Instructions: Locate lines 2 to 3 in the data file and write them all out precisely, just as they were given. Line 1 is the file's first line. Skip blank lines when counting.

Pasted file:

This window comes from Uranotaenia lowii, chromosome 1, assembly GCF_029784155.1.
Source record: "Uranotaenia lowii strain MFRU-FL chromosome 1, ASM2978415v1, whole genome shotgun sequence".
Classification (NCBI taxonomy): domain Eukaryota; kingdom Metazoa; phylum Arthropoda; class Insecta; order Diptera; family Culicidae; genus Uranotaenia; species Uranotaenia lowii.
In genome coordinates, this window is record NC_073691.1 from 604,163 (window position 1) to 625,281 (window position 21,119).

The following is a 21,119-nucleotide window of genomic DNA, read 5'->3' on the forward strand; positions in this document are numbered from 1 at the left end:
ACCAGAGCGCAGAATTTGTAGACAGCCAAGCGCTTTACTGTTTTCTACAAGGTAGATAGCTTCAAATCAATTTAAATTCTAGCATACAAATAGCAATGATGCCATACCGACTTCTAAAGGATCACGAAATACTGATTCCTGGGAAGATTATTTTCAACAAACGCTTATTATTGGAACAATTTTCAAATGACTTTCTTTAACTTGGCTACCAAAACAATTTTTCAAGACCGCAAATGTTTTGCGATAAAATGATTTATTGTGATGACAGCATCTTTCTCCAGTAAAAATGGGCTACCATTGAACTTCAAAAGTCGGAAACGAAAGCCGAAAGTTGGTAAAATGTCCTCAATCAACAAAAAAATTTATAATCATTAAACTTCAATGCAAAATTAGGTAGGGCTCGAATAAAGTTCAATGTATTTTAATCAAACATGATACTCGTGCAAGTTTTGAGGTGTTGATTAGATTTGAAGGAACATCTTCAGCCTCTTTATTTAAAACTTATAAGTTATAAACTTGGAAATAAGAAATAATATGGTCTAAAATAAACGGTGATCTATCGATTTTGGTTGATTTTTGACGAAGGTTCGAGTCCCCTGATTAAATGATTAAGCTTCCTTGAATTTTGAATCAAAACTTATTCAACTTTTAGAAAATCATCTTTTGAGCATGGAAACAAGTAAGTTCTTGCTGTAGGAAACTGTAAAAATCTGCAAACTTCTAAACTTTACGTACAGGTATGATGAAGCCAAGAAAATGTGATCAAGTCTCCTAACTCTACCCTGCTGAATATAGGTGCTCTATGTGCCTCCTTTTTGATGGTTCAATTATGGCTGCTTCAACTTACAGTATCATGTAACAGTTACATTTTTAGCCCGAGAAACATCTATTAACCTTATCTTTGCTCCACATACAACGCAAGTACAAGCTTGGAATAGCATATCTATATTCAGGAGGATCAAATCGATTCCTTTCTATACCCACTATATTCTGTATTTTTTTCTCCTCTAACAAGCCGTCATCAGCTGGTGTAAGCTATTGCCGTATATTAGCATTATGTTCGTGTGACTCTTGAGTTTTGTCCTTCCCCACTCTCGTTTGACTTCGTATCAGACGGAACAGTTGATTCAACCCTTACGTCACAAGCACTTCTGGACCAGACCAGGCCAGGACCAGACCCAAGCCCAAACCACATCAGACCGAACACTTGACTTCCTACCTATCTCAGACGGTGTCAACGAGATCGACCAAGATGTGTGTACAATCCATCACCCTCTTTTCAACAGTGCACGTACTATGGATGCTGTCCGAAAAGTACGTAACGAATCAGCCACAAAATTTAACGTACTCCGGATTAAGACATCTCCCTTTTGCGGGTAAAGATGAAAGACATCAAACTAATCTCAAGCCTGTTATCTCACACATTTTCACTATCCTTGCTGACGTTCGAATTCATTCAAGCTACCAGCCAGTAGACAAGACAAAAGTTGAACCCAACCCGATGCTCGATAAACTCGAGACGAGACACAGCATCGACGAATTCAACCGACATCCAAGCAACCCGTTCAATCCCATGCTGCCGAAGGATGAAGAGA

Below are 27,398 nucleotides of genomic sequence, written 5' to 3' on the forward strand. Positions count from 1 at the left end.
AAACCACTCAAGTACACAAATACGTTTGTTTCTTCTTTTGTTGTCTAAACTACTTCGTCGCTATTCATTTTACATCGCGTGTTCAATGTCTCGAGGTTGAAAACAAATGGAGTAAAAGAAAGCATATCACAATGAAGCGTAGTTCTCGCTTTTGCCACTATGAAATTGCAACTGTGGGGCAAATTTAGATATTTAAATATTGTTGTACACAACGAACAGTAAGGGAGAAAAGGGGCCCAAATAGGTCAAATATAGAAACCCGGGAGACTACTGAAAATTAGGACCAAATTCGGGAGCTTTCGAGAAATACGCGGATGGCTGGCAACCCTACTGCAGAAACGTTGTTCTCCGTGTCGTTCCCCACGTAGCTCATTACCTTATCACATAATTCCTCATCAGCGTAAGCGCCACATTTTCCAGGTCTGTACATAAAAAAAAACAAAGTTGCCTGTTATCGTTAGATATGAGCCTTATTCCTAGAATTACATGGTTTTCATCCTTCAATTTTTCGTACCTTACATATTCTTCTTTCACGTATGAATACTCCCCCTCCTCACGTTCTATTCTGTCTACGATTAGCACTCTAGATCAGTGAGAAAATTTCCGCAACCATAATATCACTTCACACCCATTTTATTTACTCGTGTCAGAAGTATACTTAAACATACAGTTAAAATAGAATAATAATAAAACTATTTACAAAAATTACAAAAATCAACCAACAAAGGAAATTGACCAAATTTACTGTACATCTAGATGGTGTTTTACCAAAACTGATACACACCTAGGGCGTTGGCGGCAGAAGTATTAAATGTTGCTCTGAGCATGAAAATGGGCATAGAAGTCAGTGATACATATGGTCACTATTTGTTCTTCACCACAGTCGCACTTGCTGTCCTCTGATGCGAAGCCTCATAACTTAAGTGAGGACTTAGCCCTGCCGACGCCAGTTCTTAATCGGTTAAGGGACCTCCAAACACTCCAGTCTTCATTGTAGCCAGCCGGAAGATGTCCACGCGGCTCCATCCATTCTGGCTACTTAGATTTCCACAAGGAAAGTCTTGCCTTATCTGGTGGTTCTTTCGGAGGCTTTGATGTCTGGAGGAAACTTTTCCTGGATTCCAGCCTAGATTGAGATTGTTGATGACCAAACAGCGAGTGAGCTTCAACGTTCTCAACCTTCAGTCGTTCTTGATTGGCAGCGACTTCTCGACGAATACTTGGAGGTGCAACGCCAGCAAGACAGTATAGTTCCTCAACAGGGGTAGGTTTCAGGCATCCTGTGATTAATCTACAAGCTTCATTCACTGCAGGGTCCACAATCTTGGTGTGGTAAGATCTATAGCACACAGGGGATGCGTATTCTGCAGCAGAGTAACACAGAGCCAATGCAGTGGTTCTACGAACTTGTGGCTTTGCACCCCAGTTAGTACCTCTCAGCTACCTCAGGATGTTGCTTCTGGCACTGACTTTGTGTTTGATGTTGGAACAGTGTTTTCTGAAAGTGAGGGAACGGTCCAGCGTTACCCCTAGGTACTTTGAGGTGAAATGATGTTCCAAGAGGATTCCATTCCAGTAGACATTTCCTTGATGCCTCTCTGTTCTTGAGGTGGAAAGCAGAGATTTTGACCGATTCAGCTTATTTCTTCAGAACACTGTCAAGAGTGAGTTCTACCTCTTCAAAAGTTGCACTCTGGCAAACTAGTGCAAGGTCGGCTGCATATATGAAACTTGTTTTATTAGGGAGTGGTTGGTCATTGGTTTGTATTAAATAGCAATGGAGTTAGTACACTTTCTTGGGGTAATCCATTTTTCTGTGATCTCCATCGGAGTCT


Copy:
Source record: "Uranotaenia lowii strain MFRU-FL chromosome 1, ASM2978415v1, whole genome shotgun sequence".
Classification (NCBI taxonomy): domain Eukaryota; kingdom Metazoa; phylum Arthropoda; class Insecta; order Diptera; family Culicidae; genus Uranotaenia; species Uranotaenia lowii.